If your business office is next door to a film studio, chances are you’ll end up somewhat immune to the lure of fame—especially if your own celebrity encounters include touring with members of Phish and the Police. But when Les Claypool saw the giant prosthetic pig, there was no doubt in his mind that it was double-take time.
“I just went ”˜Holy shit, what’s that?’ ” he recalls, on the line from a Ventura, California, hotel room. Turns out that the big boar was starring in Pig Hunt, a whimsical tale of Northern Californian redneck lunacy, and it wasn’t long before Claypool talked his way into writing the soundtrack. He even wound up on-screen, briefly, in the role of “an inbred, vengeful, redneck preacher”.
“I had a good time,” he reports—although the experience wasn’t perfect. “Unfortunately, I broke my pinkie during the first scene on the first day of shooting, and it was actually a day of shooting I was trying to get out of, because Tom Waits had asked me to play bass for him that night on the Conan O’Brien show. So had I done that, my pinkie would be able to straighten out. Filmmaking is a bitch.”
Claypool’s no stranger to screens both big and small. He’s contributed music to South Park and Robot Chicken, did the soundtrack for the Mushroom Men video game, and is a filmmaker himself, having helmed the jam-band mockumentary Electric Apricot: Quest for Festeroo in 2006.
“It just gives me a little different jumping-off point,” he says of writing music for somebody else’s visuals. “But I’ve always tended to write from the visuals in my own head, anyway, so it’s really just a little bit of a kick start.”
Some of the songs from Pig Hunt and Mushroom Men appear on Claypool’s seventh solo release, Of Fungi and Foe, along with one number drawn directly from his experiences screening Electric Apricot at a U.K. film festival. Set to a lurching circus beat, “What Would George Martin Do” details a wild night in London, a close encounter with the Fifth Beatle, and the unfortunate effects of tequila on birthday boy and Electric Apricot producer Jason McHugh.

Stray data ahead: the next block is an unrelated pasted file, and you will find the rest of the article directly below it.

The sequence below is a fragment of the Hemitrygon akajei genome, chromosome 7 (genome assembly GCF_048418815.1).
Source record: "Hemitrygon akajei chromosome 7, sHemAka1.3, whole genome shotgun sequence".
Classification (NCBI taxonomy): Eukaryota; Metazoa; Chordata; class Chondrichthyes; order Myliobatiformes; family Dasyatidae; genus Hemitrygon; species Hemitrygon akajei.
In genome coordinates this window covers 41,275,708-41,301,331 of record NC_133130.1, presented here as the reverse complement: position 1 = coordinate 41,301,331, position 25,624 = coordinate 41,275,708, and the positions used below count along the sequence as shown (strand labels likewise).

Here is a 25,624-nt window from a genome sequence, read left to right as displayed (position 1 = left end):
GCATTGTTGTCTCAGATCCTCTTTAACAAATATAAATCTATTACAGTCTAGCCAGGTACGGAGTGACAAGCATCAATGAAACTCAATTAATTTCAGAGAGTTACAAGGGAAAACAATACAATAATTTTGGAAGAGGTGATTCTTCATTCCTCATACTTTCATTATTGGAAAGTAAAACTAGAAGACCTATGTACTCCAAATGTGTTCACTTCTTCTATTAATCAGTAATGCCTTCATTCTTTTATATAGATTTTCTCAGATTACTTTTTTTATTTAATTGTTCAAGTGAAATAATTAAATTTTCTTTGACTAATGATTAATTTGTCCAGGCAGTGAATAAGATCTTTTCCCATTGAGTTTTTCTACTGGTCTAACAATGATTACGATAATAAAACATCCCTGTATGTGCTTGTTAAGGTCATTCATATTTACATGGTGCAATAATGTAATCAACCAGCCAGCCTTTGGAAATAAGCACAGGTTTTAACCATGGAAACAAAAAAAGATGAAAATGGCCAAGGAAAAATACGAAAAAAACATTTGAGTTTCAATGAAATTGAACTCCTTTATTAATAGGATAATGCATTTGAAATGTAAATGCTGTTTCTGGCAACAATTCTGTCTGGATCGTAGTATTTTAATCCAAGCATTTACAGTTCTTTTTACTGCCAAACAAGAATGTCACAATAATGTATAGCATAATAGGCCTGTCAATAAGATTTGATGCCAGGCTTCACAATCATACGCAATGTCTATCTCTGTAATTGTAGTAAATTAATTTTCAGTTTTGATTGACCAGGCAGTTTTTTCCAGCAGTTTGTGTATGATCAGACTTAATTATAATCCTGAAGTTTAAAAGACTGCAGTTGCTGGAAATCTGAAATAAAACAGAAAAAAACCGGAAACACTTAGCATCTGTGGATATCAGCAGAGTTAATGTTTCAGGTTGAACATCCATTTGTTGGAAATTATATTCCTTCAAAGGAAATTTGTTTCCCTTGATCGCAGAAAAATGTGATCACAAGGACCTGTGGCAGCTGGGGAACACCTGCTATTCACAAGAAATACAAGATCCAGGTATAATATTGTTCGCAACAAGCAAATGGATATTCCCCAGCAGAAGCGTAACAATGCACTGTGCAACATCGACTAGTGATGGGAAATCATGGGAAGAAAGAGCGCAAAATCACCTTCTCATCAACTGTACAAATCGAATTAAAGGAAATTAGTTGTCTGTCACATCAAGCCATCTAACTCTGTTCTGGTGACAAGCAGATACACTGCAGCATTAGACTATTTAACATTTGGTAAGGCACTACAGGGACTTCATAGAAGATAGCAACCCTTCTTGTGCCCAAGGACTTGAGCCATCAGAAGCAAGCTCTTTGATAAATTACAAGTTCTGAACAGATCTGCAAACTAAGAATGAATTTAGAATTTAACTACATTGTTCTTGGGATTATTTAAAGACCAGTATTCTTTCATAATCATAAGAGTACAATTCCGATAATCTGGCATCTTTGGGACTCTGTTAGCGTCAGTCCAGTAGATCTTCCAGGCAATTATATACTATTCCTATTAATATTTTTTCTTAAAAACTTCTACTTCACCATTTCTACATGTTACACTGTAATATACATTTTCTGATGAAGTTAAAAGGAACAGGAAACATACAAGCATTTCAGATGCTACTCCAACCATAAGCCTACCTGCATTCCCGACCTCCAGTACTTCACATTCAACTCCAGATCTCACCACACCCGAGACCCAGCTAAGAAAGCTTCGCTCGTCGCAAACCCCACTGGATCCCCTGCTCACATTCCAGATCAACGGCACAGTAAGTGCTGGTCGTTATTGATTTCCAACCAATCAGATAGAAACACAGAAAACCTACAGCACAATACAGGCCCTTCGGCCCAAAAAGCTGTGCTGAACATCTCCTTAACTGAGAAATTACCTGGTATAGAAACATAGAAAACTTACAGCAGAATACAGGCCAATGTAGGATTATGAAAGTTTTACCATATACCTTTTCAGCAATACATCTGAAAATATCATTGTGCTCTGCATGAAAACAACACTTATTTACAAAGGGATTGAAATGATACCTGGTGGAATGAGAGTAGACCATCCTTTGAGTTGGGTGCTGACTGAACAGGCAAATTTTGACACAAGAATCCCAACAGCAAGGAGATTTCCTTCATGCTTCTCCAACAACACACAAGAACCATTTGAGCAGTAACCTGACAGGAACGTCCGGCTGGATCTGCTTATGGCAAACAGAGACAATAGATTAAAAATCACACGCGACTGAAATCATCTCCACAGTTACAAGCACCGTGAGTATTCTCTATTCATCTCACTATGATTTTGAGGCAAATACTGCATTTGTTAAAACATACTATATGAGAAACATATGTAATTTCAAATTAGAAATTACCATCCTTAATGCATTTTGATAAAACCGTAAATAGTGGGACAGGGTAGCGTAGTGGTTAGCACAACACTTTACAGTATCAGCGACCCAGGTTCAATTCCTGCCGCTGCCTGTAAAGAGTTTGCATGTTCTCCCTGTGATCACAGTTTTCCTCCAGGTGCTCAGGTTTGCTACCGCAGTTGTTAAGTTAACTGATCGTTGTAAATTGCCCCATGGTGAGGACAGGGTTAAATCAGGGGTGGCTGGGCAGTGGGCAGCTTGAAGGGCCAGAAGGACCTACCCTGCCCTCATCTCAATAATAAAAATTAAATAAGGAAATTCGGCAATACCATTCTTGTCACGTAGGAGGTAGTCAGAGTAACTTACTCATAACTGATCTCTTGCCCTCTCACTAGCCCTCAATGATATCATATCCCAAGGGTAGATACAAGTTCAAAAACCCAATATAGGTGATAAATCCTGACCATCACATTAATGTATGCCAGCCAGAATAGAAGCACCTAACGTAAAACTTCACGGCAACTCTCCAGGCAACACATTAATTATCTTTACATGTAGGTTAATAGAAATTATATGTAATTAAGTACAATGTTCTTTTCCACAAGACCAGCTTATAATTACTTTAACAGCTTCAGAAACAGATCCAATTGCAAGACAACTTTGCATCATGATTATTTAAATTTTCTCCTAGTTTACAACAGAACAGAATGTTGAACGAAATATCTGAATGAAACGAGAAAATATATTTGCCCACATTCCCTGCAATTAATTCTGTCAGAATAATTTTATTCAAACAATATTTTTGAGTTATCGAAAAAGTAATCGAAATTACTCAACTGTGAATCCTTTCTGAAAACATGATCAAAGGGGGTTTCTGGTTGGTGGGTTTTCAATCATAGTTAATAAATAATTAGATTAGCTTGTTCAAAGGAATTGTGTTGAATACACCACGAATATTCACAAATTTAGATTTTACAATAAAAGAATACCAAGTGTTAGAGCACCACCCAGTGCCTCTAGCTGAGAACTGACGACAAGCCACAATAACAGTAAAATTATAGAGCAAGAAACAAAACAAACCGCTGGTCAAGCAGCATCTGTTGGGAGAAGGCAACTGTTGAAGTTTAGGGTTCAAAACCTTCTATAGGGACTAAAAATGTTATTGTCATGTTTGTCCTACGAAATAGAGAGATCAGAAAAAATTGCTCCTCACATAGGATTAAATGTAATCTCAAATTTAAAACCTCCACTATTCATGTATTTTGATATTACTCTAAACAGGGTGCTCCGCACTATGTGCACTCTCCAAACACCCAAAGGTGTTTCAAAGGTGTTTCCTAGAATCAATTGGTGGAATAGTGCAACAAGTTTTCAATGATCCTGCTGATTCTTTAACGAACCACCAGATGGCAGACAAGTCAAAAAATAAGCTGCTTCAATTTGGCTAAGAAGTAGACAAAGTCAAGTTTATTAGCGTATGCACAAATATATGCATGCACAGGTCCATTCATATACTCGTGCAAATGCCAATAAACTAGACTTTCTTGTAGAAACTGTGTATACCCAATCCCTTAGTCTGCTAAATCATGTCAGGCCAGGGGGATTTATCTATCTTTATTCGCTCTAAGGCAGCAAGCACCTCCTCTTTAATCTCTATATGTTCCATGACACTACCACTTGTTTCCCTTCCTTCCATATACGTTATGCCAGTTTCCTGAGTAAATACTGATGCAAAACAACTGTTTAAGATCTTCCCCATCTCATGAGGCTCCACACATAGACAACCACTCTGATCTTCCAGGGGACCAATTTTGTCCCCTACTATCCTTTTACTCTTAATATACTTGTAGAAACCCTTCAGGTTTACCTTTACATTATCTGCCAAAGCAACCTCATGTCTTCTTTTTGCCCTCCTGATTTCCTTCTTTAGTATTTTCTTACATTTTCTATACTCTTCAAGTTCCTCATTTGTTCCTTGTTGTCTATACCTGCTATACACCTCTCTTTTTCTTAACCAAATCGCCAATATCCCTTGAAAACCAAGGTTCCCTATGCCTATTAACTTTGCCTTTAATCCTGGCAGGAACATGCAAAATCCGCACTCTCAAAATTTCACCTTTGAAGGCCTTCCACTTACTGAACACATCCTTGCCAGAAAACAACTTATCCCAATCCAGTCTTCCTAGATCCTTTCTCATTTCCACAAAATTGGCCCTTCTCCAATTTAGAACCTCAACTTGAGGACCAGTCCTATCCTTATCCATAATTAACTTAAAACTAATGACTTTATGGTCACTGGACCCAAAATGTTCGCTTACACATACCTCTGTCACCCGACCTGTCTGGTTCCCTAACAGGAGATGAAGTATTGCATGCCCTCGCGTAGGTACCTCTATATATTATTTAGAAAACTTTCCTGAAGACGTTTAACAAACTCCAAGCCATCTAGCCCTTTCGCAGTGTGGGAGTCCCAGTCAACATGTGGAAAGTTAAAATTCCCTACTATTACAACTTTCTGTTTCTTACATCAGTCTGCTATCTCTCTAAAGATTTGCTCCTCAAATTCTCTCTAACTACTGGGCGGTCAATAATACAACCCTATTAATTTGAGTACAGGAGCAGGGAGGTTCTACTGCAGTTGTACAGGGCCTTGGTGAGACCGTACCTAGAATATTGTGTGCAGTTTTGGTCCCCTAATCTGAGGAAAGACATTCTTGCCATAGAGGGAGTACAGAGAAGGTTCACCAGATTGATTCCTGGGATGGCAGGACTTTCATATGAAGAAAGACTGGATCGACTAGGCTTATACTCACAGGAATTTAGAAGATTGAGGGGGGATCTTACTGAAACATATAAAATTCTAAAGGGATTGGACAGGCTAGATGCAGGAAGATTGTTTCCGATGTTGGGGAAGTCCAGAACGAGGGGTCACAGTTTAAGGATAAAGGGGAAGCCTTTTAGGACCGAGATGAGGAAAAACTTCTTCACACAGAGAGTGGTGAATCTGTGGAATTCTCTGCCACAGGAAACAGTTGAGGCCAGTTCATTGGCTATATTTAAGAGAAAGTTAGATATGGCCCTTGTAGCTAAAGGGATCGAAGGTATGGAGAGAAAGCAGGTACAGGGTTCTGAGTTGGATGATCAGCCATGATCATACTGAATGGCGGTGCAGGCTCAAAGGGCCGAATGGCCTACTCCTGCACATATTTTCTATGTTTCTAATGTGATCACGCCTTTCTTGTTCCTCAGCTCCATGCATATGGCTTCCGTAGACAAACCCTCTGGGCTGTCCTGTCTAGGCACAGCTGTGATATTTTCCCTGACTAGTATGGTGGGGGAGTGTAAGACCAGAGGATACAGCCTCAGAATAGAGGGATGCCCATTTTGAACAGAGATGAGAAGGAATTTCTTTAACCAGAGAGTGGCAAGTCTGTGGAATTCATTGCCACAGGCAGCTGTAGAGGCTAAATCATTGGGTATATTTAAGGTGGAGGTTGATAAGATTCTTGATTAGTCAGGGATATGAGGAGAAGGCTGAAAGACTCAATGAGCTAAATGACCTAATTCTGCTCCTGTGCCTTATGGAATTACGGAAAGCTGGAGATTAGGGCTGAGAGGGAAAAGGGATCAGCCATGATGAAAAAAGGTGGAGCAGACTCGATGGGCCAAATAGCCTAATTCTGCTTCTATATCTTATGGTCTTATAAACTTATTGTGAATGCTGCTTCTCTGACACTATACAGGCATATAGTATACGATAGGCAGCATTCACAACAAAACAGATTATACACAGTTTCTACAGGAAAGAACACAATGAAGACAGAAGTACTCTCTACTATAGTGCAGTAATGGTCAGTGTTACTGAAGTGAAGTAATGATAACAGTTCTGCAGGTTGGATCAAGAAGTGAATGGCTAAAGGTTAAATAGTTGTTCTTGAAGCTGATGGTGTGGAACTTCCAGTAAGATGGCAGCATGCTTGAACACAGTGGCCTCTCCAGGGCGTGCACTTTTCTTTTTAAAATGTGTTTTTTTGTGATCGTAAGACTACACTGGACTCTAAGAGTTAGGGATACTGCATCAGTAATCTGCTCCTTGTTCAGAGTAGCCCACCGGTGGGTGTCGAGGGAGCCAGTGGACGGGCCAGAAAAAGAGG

“Vomit became involved,” Claypool allows.
Maybe McHugh would have done better to stick to wine, which his bass-playing pal knows quite a bit about. After a two-year gestation period, Claypool is getting ready to release the first few cases of Purple Pachyderm Pinot Noir, his initial venture into the boutique-wine business.
“I live in the Russian River Valley, which is the mecca for California Pinot,” he explains. “And having been there for 14 years, getting to know winemakers and growers and having grapes surround my property, it’s become an interest for me.
“It’s just amazing, all the variables and all the different things you can do with wine,” he adds. “A lot of it’s based on the fruit, but you can alter the characteristics of the fruit by doing various things as the process moves along. So it’s just like mixing a record. What I think is a good bass sound is not necessarily what most people would think a good bass sound is, or some other engineer—and it’s just the same with making wine.”
Les Claypool plays the Commodore Ballroom next Thursday (June 25).